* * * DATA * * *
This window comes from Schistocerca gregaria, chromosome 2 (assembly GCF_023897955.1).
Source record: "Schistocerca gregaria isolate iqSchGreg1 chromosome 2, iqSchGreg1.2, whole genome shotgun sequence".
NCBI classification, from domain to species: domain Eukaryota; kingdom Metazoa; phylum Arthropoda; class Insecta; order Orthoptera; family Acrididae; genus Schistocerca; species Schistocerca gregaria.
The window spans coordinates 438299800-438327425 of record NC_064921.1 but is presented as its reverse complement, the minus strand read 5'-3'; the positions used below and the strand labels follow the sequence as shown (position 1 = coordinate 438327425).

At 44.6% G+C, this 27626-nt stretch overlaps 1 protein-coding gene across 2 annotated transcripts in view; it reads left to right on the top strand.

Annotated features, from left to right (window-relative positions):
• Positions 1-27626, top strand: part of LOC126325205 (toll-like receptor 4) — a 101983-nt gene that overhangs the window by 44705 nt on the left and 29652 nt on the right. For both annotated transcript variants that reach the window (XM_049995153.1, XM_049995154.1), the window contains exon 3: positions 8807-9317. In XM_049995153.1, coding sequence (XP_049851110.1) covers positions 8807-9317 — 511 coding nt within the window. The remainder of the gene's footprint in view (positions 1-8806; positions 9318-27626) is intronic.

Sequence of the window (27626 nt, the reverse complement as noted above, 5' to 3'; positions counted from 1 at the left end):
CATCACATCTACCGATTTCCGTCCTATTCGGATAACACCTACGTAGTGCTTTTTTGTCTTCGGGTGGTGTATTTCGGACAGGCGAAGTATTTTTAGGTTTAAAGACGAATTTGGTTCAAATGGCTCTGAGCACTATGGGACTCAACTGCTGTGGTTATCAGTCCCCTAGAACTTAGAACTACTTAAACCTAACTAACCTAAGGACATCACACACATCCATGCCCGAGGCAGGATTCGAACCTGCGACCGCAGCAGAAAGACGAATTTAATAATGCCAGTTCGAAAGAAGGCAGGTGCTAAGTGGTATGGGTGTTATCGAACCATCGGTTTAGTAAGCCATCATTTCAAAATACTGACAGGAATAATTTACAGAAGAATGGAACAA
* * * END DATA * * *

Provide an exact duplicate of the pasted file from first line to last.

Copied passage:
This window comes from Schistocerca gregaria, chromosome 2 (assembly GCF_023897955.1).
Source record: "Schistocerca gregaria isolate iqSchGreg1 chromosome 2, iqSchGreg1.2, whole genome shotgun sequence".
NCBI classification, from domain to species: domain Eukaryota; kingdom Metazoa; phylum Arthropoda; class Insecta; order Orthoptera; family Acrididae; genus Schistocerca; species Schistocerca gregaria.
The window spans coordinates 438299800-438327425 of record NC_064921.1 but is presented as its reverse complement, the minus strand read 5'-3'; the positions used below and the strand labels follow the sequence as shown (position 1 = coordinate 438327425).

At 44.6% G+C, this 27626-nt stretch overlaps 1 protein-coding gene across 2 annotated transcripts in view; it reads left to right on the top strand.

Annotated features, from left to right (window-relative positions):
• Positions 1-27626, top strand: part of LOC126325205 (toll-like receptor 4) — a 101983-nt gene that overhangs the window by 44705 nt on the left and 29652 nt on the right. For both annotated transcript variants that reach the window (XM_049995153.1, XM_049995154.1), the window contains exon 3: positions 8807-9317. In XM_049995153.1, coding sequence (XP_049851110.1) covers positions 8807-9317 — 511 coding nt within the window. The remainder of the gene's footprint in view (positions 1-8806; positions 9318-27626) is intronic.

Sequence of the window (27626 nt, the reverse complement as noted above, 5' to 3'; positions counted from 1 at the left end):
CATCACATCTACCGATTTCCGTCCTATTCGGATAACACCTACGTAGTGCTTTTTTGTCTTCGGGTGGTGTATTTCGGACAGGCGAAGTATTTTTAGGTTTAAAGACGAATTTGGTTCAAATGGCTCTGAGCACTATGGGACTCAACTGCTGTGGTTATCAGTCCCCTAGAACTTAGAACTACTTAAACCTAACTAACCTAAGGACATCACACACATCCATGCCCGAGGCAGGATTCGAACCTGCGACCGCAGCAGAAAGACGAATTTAATAATGCCAGTTCGAAAGAAGGCAGGTGCTAAGTGGTATGGGTGTTATCGAACCATCGGTTTAGTAAGCCATCATTTCAAAATACTGACAGGAATAATTTACAGAAGAATGGAACAA